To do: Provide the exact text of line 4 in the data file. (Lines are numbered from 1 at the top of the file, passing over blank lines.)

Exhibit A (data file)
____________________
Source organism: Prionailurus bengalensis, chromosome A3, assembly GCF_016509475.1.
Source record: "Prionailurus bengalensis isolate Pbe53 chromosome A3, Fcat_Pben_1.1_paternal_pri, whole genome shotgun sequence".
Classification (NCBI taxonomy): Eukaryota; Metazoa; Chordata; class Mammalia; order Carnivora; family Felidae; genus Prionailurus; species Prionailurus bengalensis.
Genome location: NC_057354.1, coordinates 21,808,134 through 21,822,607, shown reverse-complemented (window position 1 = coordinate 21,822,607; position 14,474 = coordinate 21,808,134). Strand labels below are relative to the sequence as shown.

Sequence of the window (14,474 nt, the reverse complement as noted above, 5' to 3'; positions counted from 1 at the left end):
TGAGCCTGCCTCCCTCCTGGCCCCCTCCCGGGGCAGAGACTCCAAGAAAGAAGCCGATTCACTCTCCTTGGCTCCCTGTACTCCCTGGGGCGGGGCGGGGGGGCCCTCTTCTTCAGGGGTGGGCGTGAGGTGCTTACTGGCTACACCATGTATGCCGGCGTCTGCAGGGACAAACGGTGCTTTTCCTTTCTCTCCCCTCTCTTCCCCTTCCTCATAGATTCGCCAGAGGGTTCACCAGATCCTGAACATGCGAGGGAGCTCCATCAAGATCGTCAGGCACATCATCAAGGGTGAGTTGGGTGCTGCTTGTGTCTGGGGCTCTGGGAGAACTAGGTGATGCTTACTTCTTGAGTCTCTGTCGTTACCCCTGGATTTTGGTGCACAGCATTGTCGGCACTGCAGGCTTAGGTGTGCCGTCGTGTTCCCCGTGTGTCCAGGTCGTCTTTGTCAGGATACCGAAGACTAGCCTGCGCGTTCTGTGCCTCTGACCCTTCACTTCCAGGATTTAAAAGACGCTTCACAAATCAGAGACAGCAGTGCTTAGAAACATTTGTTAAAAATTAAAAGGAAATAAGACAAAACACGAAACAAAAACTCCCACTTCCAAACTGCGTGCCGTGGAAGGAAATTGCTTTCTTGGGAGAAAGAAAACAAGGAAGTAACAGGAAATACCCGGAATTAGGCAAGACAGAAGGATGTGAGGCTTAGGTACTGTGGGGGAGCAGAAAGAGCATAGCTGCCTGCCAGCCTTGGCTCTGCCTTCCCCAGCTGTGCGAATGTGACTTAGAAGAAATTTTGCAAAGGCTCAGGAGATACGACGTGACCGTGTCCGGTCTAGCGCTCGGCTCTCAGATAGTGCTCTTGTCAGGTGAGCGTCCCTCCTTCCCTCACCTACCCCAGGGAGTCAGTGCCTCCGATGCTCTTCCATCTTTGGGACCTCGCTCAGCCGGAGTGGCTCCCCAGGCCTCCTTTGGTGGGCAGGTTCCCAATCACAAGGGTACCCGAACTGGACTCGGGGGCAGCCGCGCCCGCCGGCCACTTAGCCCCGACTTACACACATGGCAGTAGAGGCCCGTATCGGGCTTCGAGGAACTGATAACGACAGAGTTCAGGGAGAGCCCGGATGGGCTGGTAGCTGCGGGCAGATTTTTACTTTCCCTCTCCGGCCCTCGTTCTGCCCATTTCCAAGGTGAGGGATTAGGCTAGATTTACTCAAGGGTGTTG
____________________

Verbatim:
Genome location: NC_057354.1, coordinates 21,808,134 through 21,822,607, shown reverse-complemented (window position 1 = coordinate 21,822,607; position 14,474 = coordinate 21,808,134). Strand labels below are relative to the sequence as shown.